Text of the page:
In Big Sky country, there's plenty of room to roam. And, as it happens, there's also room to root.
Yards beyond the last cross street on Duncan Drive, PEAS Farm is nurturing six new arrivals.
Squirrely piglets that could be cradled across two palms three weeks ago were born mid-April, and are now the size of Dalmatians - only, with much shorter legs and a body composition much more skewed toward adipose.
According to PEAS community education director Jason Mandala, the last time the farm actually purchased pigs was in 2008, as part of an educational program to help school-age children make the connection between farm and table.
That spring, furor erupted over the fall slaughter of those pigs within city limits, and the farm made the choice to sell remaining pigs and lay low.
Now pigs at the PEAS Farm are ready for pupils once more. The pigs, hard-wired to root the land, are in a pen equipped with a long feeding trough and a walk-in shelter.
A combination of milled grains and the farm's garden waste help them grow exponentially - literally by the day, says Mandala. They've already tripled in size from birth. They root, roll, dig and make half-hearted efforts at running.
Pigs never really get up a run, you see. They merely see-saw front to back in a broken staccato momentum that ends as abruptly as it begins.
That's because they'd much rather eat.
Good thing, too. Bacon, ham, breakfast links, pork loin, marbled chops, meaty shoulder, and succulent rib racks might be otherwise hard to serve up if they were any more active.
Most of these pigs are spotted and are likely descendants of a breed simply called "Spot," or some amalgam of the celebrated "Gloucestershire Old Spots" breed - known for its flavorful meat.
But no matter their breed, Mandala says pigs are the perfect animal to help close the wide chasm of disconnection between farm and mealtime foods.
"Kids love them, primarily because we grow up with pig stories" from "Charlotte's Web" to "The Three Little Pigs," he says. And, he says, that has a lot to do with why they are so visually and conceptually appealing to children.
Then, of course, there's the cute factor, which certainly applies in the case of these six. But it's something purposely downplayed, to debunk the idea that pigs are pets, rather than food.
And that's the other reason the farm values these porky critters: Virtually no pork product we eat has the word "pig" in it, Mandala says.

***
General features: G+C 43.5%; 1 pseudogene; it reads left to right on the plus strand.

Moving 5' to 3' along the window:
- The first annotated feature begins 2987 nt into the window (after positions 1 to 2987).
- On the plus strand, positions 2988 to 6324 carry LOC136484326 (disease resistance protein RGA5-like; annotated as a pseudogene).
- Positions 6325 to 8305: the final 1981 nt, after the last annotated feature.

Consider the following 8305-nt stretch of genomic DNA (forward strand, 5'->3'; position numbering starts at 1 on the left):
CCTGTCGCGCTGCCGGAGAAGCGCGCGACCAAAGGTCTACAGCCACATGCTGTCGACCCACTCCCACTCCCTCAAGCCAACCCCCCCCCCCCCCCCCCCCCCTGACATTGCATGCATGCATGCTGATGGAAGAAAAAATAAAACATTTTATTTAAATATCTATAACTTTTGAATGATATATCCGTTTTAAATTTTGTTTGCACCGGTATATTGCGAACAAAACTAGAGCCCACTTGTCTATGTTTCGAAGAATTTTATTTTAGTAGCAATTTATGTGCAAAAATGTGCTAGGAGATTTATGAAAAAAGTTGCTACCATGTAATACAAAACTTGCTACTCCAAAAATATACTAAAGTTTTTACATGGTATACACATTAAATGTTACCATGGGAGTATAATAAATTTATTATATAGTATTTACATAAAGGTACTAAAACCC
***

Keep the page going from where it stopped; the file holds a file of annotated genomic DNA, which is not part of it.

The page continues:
In the moments before schoolchildren step off the bus, bacon, ham, and sausage may be merely savory breakfast meats that accompany eggs. Back on the bus at day's end, it's a different story.
Some 2,500 kids per year come to the farm on field trips, or as part of weekly summer camps, to learn about food source from the vantage of vegetables grown there. But with stops at both chicken coop and pigpen, the entire food pyramid is in view.
"We want kids to see the whole picture - to learn where meat comes, and not just vegetables," says Mandala.
In talks to classes, clear associations between animal and food are made - from origin to end. Once pigs reach 250 pounds, they head to slaughter. The farm will keep one, and another will be donated to the Missoula Food Bank, says Mandala. The remaining four will be sold.
And while blows may be softened when talk turns to end-of-life slaughter - now conducted at Lolo Locker - classmates walk away with farm-to-table wisdom, and the sobering truth that livestock are not pets.
"It's always interesting to see kids make that connection between the pigs and the meat they may have eaten that same week," he says. "They ask lots of questions, but they get it and accept it."
In 2008, the farm made children part of the program itself by inviting Rattlesnake School pupils to save scraps from lunch trays in large vats that were fed to farm pigs throughout the week.
That practice was later halted after a spot visit by Montana Department of Livestock, who informed Mandala of risks associated with hoof-and-mouth disease, should pork products be inadvertently swept into the supply.
The pigs now devour grain screenings from Fort Benton's Montana Flour and Grains, and cast-off garden greens.
Mandala drags a cup through a vat of milled grains and tosses it into a trough just beyond the fence. He's glad the program is back - not only because it is an easy way for kids to make the connection between animal and food source, but because it provides youth with choices that will drive later decisions.
"They need to be presented with the full story," he says. "If we teach them early, they can make the decision to eat meat or not - and at least know why they are doing it."
Columnist Lori Grannis may be reached at 360-8788 or firstname.lastname@example.org.